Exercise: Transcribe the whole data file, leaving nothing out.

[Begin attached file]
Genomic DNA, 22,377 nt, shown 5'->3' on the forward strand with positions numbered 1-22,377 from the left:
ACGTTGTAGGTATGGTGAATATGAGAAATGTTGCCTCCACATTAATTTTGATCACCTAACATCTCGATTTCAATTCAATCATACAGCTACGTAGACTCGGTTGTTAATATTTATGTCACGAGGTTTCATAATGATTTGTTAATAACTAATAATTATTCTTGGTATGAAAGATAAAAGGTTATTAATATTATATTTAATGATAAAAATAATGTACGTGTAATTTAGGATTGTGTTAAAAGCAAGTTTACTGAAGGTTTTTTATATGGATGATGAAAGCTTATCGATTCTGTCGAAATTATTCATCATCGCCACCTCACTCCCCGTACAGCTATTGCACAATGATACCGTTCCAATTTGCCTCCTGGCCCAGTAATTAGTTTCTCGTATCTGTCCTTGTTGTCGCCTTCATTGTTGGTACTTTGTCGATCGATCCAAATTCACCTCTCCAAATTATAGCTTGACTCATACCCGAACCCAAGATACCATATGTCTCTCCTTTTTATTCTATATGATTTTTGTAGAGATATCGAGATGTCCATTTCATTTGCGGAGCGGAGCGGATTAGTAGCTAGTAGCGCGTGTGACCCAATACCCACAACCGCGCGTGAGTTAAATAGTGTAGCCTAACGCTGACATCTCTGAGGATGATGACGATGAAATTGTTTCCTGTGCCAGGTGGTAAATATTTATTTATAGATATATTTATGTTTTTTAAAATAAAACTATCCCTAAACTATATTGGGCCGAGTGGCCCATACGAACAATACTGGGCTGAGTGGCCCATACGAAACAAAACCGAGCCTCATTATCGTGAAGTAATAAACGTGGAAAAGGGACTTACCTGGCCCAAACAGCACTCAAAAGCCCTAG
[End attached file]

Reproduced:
Genomic DNA, 22,377 nt, shown 5'->3' on the forward strand with positions numbered 1-22,377 from the left:
ACGTTGTAGGTATGGTGAATATGAGAAATGTTGCCTCCACATTAATTTTGATCACCTAACATCTCGATTTCAATTCAATCATACAGCTACGTAGACTCGGTTGTTAATATTTATGTCACGAGGTTTCATAATGATTTGTTAATAACTAATAATTATTCTTGGTATGAAAGATAAAAGGTTATTAATATTATATTTAATGATAAAAATAATGTACGTGTAATTTAGGATTGTGTTAAAAGCAAGTTTACTGAAGGTTTTTTATATGGATGATGAAAGCTTATCGATTCTGTCGAAATTATTCATCATCGCCACCTCACTCCCCGTACAGCTATTGCACAATGATACCGTTCCAATTTGCCTCCTGGCCCAGTAATTAGTTTCTCGTATCTGTCCTTGTTGTCGCCTTCATTGTTGGTACTTTGTCGATCGATCCAAATTCACCTCTCCAAATTATAGCTTGACTCATACCCGAACCCAAGATACCATATGTCTCTCCTTTTTATTCTATATGATTTTTGTAGAGATATCGAGATGTCCATTTCATTTGCGGAGCGGAGCGGATTAGTAGCTAGTAGCGCGTGTGACCCAATACCCACAACCGCGCGTGAGTTAAATAGTGTAGCCTAACGCTGACATCTCTGAGGATGATGACGATGAAATTGTTTCCTGTGCCAGGTGGTAAATATTTATTTATAGATATATTTATGTTTTTTAAAATAAAACTATCCCTAAACTATATTGGGCCGAGTGGCCCATACGAACAATACTGGGCTGAGTGGCCCATACGAAACAAAACCGAGCCTCATTATCGTGAAGTAATAAACGTGGAAAAGGGACTTACCTGGCCCAAACAGCACTCAAAAGCCCTAG